The high cost of litigation has led some large companies to aggressively file for patents as a defensive strategy. Last year, for instance, IBM was awarded more US patents than any other company—9,262 in total. By dint of numbers, IBM filed for a lot of patents that other companies would not have pursued, and they did so to deter others from suing them for patent infringement. If IBM didn’t have the financial muscle, they wouldn’t be able to undertake such an expensive patent strategy. For a large company, the cost of an aggressive patent strategy looks more reasonable when compared to the size of its revenue.
On the plaintiff’s side, the potential for sizable damage awards has led some companies in the US to aggressively buy patents and sue companies for patent infringement. Sometimes called patent trolls, these companies pursue the flipside of IBM’s aggressive patent strategy. For patent trolls, revenue doesn’t come from the business that’s protected by a patent, but from the litigation itself. That’s a special case that could also be called an aggressive patent strategy, but it doesn’t apply to entrepreneurs using patents to protect their business.
For most entrepreneurs, the cost of pursuing marginal patents is formidable, and pursuing and defending a weak patent is a distraction from growing the revenue of your core business. For an entrepreneur pursuing a patent strategy, it’s important to pick your fights. Filing for a weak patent is probably not where you want to invest your time and money.
Decide on whether you’re going to file a patent early. The earlier you make your decision and file for your patent, the less time there is for someone to publish an article that may make your invention look less innovative. For patents, that’s called ‘prior art’, and it is the background for authorities to consider whether your invention is worthy of protection. Anything published after your filing date won’t be considered prior art. Some of the things you need to do to secure a patent are not favorable for entrepreneurs, but fast decision-making is something entrepreneurs can do well.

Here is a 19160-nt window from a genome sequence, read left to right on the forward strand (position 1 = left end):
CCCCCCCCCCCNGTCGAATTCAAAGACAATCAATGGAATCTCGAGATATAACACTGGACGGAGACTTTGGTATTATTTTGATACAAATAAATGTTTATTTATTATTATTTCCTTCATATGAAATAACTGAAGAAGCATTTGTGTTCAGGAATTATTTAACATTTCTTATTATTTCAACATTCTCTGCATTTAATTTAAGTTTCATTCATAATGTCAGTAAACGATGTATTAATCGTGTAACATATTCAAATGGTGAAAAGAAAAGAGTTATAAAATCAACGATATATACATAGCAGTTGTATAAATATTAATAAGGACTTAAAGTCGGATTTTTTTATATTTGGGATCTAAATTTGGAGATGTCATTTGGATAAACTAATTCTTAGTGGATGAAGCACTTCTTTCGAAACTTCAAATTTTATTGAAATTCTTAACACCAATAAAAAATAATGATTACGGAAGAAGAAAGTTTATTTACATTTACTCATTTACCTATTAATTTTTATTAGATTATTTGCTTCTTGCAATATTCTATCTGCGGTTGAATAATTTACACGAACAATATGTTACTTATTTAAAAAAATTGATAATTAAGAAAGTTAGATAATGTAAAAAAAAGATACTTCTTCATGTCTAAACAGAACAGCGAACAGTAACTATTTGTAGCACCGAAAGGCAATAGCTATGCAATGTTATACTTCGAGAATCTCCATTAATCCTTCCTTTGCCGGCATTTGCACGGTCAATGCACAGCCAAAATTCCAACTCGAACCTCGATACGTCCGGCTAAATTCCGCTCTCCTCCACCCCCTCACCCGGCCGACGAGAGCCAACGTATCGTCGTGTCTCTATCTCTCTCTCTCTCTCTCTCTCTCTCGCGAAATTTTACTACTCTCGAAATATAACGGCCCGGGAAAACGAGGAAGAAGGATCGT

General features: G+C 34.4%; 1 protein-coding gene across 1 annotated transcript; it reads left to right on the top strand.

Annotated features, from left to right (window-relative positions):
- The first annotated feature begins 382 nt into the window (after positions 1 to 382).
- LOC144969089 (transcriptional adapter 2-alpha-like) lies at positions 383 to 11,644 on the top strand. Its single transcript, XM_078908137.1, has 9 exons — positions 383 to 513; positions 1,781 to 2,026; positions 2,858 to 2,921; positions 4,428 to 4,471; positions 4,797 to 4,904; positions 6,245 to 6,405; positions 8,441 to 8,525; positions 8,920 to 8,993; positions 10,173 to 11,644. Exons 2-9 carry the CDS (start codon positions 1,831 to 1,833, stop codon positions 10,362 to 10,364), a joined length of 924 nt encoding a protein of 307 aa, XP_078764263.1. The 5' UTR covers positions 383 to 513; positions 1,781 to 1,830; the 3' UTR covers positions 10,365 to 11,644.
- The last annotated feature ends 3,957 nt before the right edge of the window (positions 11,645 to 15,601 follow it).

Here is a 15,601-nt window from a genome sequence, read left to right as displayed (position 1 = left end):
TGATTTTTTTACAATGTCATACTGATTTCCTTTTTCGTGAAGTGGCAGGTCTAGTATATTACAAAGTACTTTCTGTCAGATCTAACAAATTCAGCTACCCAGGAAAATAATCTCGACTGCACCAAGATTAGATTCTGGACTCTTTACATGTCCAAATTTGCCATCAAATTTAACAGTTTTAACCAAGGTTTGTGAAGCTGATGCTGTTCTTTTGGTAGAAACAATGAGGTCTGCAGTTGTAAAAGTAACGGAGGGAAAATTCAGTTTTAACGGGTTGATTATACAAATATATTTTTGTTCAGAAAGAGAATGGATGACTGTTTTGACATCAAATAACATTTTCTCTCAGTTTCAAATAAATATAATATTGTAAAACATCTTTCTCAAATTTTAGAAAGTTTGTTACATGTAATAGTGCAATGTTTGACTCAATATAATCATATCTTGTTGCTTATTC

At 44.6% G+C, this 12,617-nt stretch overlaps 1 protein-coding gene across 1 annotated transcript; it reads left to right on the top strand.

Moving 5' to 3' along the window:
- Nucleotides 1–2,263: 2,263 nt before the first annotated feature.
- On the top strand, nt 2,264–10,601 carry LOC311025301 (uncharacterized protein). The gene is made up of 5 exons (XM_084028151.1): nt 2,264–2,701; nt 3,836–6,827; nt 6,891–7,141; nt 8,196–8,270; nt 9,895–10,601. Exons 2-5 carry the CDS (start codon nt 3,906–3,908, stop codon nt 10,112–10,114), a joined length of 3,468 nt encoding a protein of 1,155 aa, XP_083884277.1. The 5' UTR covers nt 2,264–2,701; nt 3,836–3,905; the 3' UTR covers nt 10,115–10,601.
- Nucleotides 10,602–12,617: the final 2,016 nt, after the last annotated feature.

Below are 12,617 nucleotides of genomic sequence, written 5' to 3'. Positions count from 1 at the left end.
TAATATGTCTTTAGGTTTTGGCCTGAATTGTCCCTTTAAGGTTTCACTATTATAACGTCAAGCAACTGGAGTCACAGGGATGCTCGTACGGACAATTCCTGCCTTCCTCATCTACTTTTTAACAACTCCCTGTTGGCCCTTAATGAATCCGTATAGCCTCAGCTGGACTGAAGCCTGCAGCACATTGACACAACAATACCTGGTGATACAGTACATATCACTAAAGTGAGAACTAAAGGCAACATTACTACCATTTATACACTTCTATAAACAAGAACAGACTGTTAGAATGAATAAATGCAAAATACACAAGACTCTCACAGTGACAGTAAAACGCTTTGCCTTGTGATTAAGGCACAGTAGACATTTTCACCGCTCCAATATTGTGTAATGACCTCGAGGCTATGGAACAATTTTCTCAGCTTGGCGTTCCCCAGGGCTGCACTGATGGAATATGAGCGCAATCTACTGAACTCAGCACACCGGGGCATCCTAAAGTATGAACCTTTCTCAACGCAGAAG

Protect your investment
The award of a patent is not a Nobel prize, but an incentive for promoting investment. Patents don’t memorialize a Eureka moment, but protect the time and money required to realize a new idea. The subjects of most patents don’t sound particularly revolutionary, and innovators that don’t work for companies like IBM often don’t think their inventions are suitable for a patent. If you are uncertain if your innovation is patentable, research it and reach out for good advice sooner rather than later.
Patents offer a seat at an elite table where your intellectual property is protected. Pursuing a patent effectively requires not just imagining a seat at that table, but also considering how you are going to stay there. We suggest that entrepreneurs think globally, pick their fights and file early for an effective patent strategy.
Victor is a PartnerVine Fellow and founder of legal technology startup Legal Forms. He is currently applying for a patent. Jordan is the founder and CEO of legal technology company PartnerVine, based in Switzerland.